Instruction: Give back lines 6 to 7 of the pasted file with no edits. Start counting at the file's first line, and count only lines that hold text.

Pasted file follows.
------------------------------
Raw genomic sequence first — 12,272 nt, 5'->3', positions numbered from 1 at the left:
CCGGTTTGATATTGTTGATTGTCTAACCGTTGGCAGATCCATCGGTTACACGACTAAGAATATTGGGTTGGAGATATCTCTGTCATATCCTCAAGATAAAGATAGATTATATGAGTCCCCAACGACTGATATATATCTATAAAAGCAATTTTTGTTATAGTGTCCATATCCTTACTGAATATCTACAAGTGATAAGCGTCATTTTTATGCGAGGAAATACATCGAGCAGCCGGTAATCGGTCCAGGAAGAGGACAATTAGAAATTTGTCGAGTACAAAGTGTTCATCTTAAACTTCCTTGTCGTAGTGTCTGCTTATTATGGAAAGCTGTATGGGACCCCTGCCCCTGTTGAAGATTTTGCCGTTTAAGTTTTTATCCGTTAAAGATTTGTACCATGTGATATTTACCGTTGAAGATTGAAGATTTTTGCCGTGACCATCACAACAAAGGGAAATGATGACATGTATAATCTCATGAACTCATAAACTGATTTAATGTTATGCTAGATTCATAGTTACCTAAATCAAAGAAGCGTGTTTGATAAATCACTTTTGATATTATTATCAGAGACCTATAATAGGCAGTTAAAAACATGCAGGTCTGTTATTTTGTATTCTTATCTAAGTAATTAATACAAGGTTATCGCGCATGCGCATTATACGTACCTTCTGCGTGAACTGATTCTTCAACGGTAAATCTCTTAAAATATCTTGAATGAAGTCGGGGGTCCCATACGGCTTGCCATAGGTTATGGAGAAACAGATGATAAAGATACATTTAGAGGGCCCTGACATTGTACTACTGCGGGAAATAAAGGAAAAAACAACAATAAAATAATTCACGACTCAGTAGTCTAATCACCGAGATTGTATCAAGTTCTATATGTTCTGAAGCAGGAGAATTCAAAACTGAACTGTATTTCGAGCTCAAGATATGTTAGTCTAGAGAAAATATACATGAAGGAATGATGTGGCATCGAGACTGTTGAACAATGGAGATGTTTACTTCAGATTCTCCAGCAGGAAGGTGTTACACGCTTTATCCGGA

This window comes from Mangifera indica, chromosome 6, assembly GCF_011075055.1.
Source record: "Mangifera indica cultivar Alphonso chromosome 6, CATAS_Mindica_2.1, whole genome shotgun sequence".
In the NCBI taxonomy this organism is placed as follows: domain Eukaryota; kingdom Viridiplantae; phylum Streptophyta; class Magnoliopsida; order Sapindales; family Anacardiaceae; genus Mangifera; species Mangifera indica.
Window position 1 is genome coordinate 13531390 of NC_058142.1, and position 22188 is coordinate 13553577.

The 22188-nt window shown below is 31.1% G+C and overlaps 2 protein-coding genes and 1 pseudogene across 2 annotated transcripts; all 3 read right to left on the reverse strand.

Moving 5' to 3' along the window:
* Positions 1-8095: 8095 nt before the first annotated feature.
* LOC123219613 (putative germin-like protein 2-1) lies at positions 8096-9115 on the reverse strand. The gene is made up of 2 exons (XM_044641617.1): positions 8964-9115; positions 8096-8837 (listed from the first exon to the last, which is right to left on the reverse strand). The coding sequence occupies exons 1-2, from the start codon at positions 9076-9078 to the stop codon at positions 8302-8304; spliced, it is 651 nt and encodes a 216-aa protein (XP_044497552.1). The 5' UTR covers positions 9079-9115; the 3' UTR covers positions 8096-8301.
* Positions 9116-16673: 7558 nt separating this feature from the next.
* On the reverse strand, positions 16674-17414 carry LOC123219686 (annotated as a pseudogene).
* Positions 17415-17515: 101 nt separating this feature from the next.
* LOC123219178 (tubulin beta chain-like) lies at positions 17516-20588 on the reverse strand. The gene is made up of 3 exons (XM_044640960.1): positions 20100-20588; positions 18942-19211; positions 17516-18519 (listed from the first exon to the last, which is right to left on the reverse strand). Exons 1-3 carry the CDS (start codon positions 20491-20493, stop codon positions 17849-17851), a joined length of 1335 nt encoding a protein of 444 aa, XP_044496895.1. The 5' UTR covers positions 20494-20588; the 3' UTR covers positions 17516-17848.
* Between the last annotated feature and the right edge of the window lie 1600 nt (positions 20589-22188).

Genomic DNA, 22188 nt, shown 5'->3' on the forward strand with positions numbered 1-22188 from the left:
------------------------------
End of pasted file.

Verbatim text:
Window position 1 is genome coordinate 13531390 of NC_058142.1, and position 22188 is coordinate 13553577.

The 22188-nt window shown below is 31.1% G+C and overlaps 2 protein-coding genes and 1 pseudogene across 2 annotated transcripts; all 3 read right to left on the reverse strand.